SIMI HILLS (CBSLA) – Four mountain lion cubs have been discovered on a former nuclear testing site in Simi Hills.

(National Park Service)

The litter of four females were found in a den June 11 on the shuttered Santa Susana Field Laboratory site, which spans more than 2,600 acres and is currently owned by Boeing, according to the Santa Monica Mountains National Recreation Area.

Their mother is P-62, who National Park Service researchers have been tracking since January. Researchers had to wait until P-62 temporarily left the den in order to visit it and confirm the kittens were inside.

(National Park Service)

All four, blue-eyed spotted cubs are about four-and-a-half weeks old and weigh around 4 to 5 pounds. They have been marked with GPS ear tags in order to monitor their movements. They are now known as P-66, P-67, P-68, and P-69.

Santa Susana, which was acquired by Boeing in 1996, was used over the course of 50 years to test rocket engines, nuclear reactors and liquid metals. There was a partial nuclear reactor meltdown in 1959 on the site that released an unknown amount of radioactive substances into the ground and atmosphere.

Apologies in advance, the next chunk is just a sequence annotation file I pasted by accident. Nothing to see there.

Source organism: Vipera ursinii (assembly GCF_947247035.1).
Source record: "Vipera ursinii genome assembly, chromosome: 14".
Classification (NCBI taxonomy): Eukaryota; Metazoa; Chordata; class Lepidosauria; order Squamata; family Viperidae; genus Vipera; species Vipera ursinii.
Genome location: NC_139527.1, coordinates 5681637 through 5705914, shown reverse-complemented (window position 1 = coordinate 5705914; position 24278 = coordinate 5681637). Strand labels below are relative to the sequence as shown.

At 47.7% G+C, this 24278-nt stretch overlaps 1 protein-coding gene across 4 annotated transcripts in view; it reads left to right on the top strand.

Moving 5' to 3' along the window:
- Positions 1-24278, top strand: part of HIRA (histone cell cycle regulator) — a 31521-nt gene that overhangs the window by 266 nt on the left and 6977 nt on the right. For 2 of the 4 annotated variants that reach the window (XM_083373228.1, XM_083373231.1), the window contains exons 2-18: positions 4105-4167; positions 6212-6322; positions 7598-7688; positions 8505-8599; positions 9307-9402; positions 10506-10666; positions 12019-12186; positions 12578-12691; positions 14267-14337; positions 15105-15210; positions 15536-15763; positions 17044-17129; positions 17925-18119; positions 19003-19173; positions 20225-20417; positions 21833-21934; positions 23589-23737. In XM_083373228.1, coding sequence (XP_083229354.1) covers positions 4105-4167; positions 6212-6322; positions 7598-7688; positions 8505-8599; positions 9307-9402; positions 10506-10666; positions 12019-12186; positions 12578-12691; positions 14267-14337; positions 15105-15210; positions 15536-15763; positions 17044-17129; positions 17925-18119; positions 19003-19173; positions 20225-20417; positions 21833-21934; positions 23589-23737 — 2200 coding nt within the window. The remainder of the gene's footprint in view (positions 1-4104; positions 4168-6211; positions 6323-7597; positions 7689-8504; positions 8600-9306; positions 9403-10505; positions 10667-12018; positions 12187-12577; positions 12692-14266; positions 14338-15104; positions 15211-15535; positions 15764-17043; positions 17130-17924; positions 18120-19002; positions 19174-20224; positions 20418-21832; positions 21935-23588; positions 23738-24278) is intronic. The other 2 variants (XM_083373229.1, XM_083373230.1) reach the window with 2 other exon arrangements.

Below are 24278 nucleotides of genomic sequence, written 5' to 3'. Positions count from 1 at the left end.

The region’s freeway network and shrinking habitat has served to isolate the mountain lion population in the nearby Santa Monica Mountains, biologists say. Eighteen mountain lions have been killed on a freeway or road in the area since 2002, according to NPS officials. The latest mountain lion killed was P-23, who died after being struck by a car in January on Malibu Canyon Road.

Caltrans has proposed building a wildlife bridge across the 101 Freeway in Agoura Hills that would allow animals to travel between the Santa Monica Mountains and Simi Hills.

The NPS has been studying mountain lion movements in the Santa Monica Mountains since 2002 using GPS collars.


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